This family is closely related to the running crab spiders Philodromidae. There are 26 British species. They are broad-bodied, with the front two pair of legs are much longer and stouter that the others and furnished with stout spines, which they often hold wide open in a manner similar to the way a crab hold its front legs open defensively. This, together with their widely spaced eyes placed on tubercles and their ability to walk sideways has given them their common name. There can be substantial colour and size polymorphism, with smaller and more cryptically coloured males.
Ambush predators on flowers
Crab spiders do not build a hunting web. Many species of crab spiders use a sit-and-wait strategy to hunt insects. They sit on a flower immobile, front legs open and rear legs holding them to the substrate, relying on their cryptic colours to avoid being seen by visiting pollinating insects (top shot shows Misumena vatia. Credit: Alan Shearman, CC BY-NC-SA 2.0). As soon as an insect lands on the flower the spider will swiftly bite it catch it. Other species can also stalk prey, cat style, while on the ground, or low vegetation. More on a BugBlog post here.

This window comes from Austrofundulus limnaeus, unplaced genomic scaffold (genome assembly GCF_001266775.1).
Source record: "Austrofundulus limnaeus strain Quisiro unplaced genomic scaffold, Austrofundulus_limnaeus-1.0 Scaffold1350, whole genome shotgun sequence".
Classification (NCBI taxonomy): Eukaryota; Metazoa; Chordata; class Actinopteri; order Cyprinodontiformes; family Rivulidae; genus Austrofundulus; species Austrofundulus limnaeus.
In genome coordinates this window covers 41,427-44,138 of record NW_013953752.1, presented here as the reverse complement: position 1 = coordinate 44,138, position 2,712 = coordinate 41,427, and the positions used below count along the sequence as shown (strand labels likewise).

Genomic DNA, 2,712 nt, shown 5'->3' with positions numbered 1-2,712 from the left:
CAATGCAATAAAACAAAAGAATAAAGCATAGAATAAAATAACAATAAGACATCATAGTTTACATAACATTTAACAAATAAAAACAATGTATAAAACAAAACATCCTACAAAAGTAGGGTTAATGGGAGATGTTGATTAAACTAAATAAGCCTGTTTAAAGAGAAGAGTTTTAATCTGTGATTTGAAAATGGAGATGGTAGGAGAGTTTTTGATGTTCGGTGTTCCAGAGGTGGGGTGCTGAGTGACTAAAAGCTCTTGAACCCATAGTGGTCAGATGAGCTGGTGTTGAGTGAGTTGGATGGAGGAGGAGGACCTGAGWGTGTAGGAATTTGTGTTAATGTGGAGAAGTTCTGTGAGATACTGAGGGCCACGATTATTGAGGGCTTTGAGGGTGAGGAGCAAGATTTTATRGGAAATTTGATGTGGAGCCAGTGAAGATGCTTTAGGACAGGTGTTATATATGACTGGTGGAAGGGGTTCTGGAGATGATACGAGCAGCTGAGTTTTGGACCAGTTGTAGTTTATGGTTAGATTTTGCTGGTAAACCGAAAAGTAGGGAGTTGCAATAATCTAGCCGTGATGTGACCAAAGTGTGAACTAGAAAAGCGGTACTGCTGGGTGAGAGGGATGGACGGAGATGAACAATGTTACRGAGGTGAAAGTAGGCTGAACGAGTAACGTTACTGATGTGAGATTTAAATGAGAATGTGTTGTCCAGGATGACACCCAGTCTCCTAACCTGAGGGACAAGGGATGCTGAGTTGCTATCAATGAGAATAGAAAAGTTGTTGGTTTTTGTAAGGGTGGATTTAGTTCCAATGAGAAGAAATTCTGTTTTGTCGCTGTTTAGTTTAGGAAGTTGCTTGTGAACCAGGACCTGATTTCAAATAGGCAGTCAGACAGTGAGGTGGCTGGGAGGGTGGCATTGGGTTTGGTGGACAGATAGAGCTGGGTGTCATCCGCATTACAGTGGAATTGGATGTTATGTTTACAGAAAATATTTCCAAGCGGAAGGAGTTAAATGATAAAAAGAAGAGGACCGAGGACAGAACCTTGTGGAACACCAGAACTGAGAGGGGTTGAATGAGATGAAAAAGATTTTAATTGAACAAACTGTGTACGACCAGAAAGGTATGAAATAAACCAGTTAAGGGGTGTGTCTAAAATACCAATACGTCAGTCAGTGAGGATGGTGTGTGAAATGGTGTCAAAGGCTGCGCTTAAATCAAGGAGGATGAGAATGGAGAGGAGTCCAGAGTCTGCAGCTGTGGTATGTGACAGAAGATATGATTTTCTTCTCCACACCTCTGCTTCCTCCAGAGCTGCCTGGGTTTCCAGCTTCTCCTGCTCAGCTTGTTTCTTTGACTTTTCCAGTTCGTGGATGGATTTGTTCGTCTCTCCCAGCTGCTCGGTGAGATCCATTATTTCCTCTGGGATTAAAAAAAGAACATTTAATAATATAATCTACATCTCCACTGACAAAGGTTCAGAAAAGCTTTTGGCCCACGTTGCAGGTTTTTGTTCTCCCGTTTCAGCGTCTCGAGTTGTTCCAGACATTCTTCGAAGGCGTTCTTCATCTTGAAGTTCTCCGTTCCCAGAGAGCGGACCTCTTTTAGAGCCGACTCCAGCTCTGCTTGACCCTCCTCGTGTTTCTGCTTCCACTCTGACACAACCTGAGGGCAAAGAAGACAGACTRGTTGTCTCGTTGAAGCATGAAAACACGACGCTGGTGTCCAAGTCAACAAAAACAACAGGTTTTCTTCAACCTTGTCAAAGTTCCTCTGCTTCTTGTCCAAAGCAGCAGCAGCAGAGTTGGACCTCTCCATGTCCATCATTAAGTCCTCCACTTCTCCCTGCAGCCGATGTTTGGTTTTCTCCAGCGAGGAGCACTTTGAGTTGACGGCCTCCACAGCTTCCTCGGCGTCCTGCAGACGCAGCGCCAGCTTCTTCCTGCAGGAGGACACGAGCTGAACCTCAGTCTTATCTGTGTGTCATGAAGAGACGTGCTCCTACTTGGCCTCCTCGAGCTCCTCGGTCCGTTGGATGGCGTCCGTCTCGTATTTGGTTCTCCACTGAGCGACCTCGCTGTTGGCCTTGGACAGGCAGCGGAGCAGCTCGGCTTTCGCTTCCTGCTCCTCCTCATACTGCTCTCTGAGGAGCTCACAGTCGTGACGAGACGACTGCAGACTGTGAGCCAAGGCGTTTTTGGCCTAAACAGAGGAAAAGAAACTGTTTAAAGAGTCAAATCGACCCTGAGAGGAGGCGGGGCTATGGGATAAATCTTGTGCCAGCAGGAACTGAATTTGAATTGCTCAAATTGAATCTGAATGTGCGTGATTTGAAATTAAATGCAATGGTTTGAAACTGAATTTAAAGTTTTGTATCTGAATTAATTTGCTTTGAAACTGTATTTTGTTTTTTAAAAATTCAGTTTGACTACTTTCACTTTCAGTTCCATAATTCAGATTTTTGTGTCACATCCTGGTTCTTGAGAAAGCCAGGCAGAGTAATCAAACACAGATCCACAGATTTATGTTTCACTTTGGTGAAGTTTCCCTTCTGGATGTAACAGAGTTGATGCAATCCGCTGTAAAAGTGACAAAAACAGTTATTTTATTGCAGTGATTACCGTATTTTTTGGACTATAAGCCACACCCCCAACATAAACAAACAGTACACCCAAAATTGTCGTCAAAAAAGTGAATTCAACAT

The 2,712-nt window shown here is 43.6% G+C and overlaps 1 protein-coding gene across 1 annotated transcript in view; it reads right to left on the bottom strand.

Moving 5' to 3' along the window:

Xysticus cristatus stalking a fly.
Xysticus cristatus on dandelion, using the sit-and-wait strategy.
Crab spiders are very diverse in shape and colour and some species are very colourful, but yet, remarkably camouflaged in their habitats. Some species, such as Misumena vatia are able to slowly change colour to match the flower where they are sitting. Adults can change colour from yellow to white or greenish with or without pink lateral markings, and most of the time it matches the colour of the flower it is sitting on.
Female Xysticus cristatus
Male Xysticus cristatus